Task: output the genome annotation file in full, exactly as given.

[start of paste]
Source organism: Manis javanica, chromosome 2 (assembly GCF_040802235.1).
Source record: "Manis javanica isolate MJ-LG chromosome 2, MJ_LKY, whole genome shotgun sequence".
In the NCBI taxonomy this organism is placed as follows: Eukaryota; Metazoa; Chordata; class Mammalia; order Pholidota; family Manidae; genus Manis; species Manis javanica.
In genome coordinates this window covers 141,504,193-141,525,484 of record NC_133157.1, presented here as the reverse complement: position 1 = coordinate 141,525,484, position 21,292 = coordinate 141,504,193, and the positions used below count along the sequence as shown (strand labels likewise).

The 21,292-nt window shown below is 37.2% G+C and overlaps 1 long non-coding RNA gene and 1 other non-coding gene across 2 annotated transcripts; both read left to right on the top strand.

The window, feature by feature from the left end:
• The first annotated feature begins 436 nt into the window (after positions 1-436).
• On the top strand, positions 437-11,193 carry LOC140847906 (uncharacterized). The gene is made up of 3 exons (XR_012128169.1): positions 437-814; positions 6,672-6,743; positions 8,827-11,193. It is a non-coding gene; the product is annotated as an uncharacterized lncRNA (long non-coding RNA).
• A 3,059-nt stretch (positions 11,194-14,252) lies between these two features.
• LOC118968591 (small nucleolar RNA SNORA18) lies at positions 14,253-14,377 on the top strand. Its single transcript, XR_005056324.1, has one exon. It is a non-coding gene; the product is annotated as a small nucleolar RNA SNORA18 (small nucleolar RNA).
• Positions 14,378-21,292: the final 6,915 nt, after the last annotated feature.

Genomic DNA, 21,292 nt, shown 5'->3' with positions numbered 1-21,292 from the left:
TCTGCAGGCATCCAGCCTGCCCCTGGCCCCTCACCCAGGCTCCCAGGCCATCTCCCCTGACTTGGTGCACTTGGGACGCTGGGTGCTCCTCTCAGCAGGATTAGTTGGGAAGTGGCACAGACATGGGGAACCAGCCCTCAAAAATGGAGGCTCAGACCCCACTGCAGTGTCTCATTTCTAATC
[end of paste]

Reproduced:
Source organism: Manis javanica, chromosome 2 (assembly GCF_040802235.1).
Source record: "Manis javanica isolate MJ-LG chromosome 2, MJ_LKY, whole genome shotgun sequence".
In the NCBI taxonomy this organism is placed as follows: Eukaryota; Metazoa; Chordata; class Mammalia; order Pholidota; family Manidae; genus Manis; species Manis javanica.
In genome coordinates this window covers 141,504,193-141,525,484 of record NC_133157.1, presented here as the reverse complement: position 1 = coordinate 141,525,484, position 21,292 = coordinate 141,504,193, and the positions used below count along the sequence as shown (strand labels likewise).

The 21,292-nt window shown below is 37.2% G+C and overlaps 1 long non-coding RNA gene and 1 other non-coding gene across 2 annotated transcripts; both read left to right on the top strand.

The window, feature by feature from the left end:
• The first annotated feature begins 436 nt into the window (after positions 1-436).
• On the top strand, positions 437-11,193 carry LOC140847906 (uncharacterized). The gene is made up of 3 exons (XR_012128169.1): positions 437-814; positions 6,672-6,743; positions 8,827-11,193. It is a non-coding gene; the product is annotated as an uncharacterized lncRNA (long non-coding RNA).
• A 3,059-nt stretch (positions 11,194-14,252) lies between these two features.
• LOC118968591 (small nucleolar RNA SNORA18) lies at positions 14,253-14,377 on the top strand. Its single transcript, XR_005056324.1, has one exon. It is a non-coding gene; the product is annotated as a small nucleolar RNA SNORA18 (small nucleolar RNA).
• Positions 14,378-21,292: the final 6,915 nt, after the last annotated feature.

Genomic DNA, 21,292 nt, shown 5'->3' with positions numbered 1-21,292 from the left:
TCTGCAGGCATCCAGCCTGCCCCTGGCCCCTCACCCAGGCTCCCAGGCCATCTCCCCTGACTTGGTGCACTTGGGACGCTGGGTGCTCCTCTCAGCAGGATTAGTTGGGAAGTGGCACAGACATGGGGAACCAGCCCTCAAAAATGGAGGCTCAGACCCCACTGCAGTGTCTCATTTCTAATC